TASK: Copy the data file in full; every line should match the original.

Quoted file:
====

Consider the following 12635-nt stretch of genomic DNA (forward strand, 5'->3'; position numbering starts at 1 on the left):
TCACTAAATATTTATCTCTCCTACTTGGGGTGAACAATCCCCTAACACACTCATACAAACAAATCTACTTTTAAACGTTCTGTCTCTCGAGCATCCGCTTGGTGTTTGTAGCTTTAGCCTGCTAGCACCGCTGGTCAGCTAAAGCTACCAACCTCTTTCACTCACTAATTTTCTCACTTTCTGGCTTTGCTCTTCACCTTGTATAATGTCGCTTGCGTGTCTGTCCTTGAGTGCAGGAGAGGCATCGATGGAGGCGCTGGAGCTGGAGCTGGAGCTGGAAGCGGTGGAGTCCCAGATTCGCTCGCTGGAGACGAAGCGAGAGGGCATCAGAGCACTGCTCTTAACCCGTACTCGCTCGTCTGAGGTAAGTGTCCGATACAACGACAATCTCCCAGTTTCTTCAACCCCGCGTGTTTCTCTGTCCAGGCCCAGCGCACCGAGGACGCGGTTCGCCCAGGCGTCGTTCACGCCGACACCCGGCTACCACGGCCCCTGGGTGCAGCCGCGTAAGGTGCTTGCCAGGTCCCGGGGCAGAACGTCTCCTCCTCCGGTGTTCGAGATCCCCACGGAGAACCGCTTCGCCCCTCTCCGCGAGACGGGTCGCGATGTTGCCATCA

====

Consider the following 12635-nt stretch of genomic DNA (forward strand, 5'->3'; position numbering starts at 1 on the left):
TCACTAAATATTTATCTCTCCTACTTGGGGTGAACAATCCCCTAACACACTCATACAAACAAATCTACTTTTAAACGTTCTGTCTCTCGAGCATCCGCTTGGTGTTTGTAGCTTTAGCCTGCTAGCACCGCTGGTCAGCTAAAGCTACCAACCTCTTTCACTCACTAATTTTCTCACTTTCTGGCTTTGCTCTTCACCTTGTATAATGTCGCTTGCGTGTCTGTCCTTGAGTGCAGGAGAGGCATCGATGGAGGCGCTGGAGCTGGAGCTGGAGCTGGAAGCGGTGGAGTCCCAGATTCGCTCGCTGGAGACGAAGCGAGAGGGCATCAGAGCACTGCTCTTAACCCGTACTCGCTCGTCTGAGGTAAGTGTCCGATACAACGACAATCTCCCAGTTTCTTCAACCCCGCGTGTTTCTCTGTCCAGGCCCAGCGCACCGAGGACGCGGTTCGCCCAGGCGTCGTTCACGCCGACACCCGGCTACCACGGCCCCTGGGTGCAGCCGCGTAAGGTGCTTGCCAGGTCCCGGGGCAGAACGTCTCCTCCTCCGGTGTTCGAGATCCCCACGGAGAACCGCTTCGCCCCTCTCCGCGAGACGGGTCGCGATGTTGCCATCA